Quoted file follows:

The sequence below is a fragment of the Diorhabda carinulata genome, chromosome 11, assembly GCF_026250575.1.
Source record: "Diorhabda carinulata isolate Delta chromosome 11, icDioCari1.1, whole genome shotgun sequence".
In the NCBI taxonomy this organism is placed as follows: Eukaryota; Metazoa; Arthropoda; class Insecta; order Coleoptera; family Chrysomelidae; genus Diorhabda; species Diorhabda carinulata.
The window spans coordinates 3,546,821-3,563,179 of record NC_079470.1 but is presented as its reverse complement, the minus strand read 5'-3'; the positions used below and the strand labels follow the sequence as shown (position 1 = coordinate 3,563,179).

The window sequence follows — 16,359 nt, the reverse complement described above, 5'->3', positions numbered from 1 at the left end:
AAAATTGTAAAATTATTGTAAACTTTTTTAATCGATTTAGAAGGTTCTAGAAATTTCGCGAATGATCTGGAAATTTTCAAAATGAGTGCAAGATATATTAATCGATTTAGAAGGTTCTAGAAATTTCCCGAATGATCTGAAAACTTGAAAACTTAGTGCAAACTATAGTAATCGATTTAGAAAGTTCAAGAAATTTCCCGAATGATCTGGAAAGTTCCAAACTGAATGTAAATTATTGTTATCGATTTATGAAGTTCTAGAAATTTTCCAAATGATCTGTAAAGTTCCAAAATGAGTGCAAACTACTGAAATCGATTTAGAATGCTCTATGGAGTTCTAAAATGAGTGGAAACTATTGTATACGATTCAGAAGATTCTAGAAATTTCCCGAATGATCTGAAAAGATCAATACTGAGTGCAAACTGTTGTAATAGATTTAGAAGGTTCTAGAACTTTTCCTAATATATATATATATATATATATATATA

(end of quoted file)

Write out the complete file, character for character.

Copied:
The sequence below is a fragment of the Diorhabda carinulata genome, chromosome 11, assembly GCF_026250575.1.
Source record: "Diorhabda carinulata isolate Delta chromosome 11, icDioCari1.1, whole genome shotgun sequence".
In the NCBI taxonomy this organism is placed as follows: Eukaryota; Metazoa; Arthropoda; class Insecta; order Coleoptera; family Chrysomelidae; genus Diorhabda; species Diorhabda carinulata.
The window spans coordinates 3,546,821-3,563,179 of record NC_079470.1 but is presented as its reverse complement, the minus strand read 5'-3'; the positions used below and the strand labels follow the sequence as shown (position 1 = coordinate 3,563,179).

The window sequence follows — 16,359 nt, the reverse complement described above, 5'->3', positions numbered from 1 at the left end:
AAAATTGTAAAATTATTGTAAACTTTTTTAATCGATTTAGAAGGTTCTAGAAATTTCGCGAATGATCTGGAAATTTTCAAAATGAGTGCAAGATATATTAATCGATTTAGAAGGTTCTAGAAATTTCCCGAATGATCTGAAAACTTGAAAACTTAGTGCAAACTATAGTAATCGATTTAGAAAGTTCAAGAAATTTCCCGAATGATCTGGAAAGTTCCAAACTGAATGTAAATTATTGTTATCGATTTATGAAGTTCTAGAAATTTTCCAAATGATCTGTAAAGTTCCAAAATGAGTGCAAACTACTGAAATCGATTTAGAATGCTCTATGGAGTTCTAAAATGAGTGGAAACTATTGTATACGATTCAGAAGATTCTAGAAATTTCCCGAATGATCTGAAAAGATCAATACTGAGTGCAAACTGTTGTAATAGATTTAGAAGGTTCTAGAACTTTTCCTAATATATATATATATATATATATATATA